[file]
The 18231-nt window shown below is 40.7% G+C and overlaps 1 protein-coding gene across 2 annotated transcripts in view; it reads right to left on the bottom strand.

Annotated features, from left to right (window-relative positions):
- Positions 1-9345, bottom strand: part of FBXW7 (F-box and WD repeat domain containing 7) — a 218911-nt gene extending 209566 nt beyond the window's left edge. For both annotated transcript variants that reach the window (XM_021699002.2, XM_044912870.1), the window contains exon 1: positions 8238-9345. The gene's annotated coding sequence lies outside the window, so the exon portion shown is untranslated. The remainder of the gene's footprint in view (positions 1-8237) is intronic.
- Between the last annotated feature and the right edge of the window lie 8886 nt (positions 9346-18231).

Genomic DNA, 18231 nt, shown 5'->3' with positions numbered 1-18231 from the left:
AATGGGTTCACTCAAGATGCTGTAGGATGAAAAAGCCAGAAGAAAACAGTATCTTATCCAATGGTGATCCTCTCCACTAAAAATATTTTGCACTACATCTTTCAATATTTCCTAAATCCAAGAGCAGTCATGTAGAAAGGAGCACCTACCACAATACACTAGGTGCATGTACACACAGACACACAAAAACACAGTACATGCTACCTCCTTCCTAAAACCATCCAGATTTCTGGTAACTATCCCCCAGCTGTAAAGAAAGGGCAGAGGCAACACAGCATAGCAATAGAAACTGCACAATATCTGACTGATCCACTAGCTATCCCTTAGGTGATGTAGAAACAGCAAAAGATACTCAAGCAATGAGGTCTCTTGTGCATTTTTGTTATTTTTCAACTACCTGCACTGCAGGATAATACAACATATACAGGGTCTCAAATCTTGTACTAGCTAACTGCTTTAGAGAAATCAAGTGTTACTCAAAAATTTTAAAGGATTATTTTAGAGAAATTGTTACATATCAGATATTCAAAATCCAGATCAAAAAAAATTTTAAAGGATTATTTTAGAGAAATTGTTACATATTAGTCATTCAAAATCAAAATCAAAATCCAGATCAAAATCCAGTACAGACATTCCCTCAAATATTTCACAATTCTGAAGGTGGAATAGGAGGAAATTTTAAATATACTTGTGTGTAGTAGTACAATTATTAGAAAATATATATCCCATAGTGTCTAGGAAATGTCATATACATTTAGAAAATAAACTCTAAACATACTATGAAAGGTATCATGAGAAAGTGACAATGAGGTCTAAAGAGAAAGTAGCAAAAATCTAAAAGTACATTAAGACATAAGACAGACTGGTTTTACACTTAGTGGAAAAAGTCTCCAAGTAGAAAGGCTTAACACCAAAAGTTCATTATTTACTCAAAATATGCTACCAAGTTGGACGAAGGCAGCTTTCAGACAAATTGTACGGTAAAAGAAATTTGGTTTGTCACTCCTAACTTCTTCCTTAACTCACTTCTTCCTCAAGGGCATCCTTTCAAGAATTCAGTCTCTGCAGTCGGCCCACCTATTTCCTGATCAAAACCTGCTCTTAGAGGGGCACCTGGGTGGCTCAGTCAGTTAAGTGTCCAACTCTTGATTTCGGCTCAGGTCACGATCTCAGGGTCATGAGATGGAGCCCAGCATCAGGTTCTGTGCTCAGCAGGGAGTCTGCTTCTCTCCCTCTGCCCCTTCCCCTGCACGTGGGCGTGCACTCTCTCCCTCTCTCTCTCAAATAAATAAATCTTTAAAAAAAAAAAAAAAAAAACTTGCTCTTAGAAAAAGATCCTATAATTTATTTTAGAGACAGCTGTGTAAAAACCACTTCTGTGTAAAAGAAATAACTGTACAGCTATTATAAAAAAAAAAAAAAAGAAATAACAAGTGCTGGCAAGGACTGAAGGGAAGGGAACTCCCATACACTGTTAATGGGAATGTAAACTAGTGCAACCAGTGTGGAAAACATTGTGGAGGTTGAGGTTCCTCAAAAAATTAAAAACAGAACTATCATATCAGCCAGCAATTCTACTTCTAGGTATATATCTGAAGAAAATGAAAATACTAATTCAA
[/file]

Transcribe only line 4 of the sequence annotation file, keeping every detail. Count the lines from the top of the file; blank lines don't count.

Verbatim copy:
- Between the last annotated feature and the right edge of the window lie 8886 nt (positions 9346-18231).